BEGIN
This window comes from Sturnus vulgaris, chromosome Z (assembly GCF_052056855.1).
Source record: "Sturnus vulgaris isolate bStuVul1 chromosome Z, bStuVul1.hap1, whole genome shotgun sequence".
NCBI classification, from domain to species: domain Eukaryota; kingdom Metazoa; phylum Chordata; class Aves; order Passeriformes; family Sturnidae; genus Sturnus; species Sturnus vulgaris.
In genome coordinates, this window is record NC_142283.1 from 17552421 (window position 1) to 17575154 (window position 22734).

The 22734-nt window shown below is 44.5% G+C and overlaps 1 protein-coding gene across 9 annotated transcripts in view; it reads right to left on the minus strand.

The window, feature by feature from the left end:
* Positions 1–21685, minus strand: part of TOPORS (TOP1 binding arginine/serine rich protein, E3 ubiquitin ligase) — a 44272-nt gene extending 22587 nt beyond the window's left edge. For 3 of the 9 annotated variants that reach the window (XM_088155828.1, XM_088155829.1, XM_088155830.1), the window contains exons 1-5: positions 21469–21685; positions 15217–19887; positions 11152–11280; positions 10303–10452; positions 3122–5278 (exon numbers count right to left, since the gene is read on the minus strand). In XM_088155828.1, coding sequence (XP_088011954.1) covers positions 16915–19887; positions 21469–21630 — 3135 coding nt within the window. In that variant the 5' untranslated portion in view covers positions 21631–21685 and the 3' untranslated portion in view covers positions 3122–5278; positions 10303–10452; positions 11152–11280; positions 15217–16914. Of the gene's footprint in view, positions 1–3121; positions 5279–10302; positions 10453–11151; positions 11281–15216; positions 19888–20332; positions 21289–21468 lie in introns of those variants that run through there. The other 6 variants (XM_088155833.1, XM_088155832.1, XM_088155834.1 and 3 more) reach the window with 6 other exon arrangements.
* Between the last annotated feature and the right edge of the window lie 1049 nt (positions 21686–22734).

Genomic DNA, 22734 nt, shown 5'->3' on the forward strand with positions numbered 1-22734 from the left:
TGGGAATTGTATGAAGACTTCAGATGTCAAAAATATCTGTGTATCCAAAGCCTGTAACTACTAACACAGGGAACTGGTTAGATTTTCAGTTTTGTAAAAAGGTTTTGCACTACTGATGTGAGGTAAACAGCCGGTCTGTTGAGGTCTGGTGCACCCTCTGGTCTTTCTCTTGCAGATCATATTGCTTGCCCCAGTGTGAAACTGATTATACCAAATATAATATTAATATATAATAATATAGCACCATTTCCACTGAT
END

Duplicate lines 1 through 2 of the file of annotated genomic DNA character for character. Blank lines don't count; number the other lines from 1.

This window comes from Sturnus vulgaris, chromosome Z (assembly GCF_052056855.1).
Source record: "Sturnus vulgaris isolate bStuVul1 chromosome Z, bStuVul1.hap1, whole genome shotgun sequence".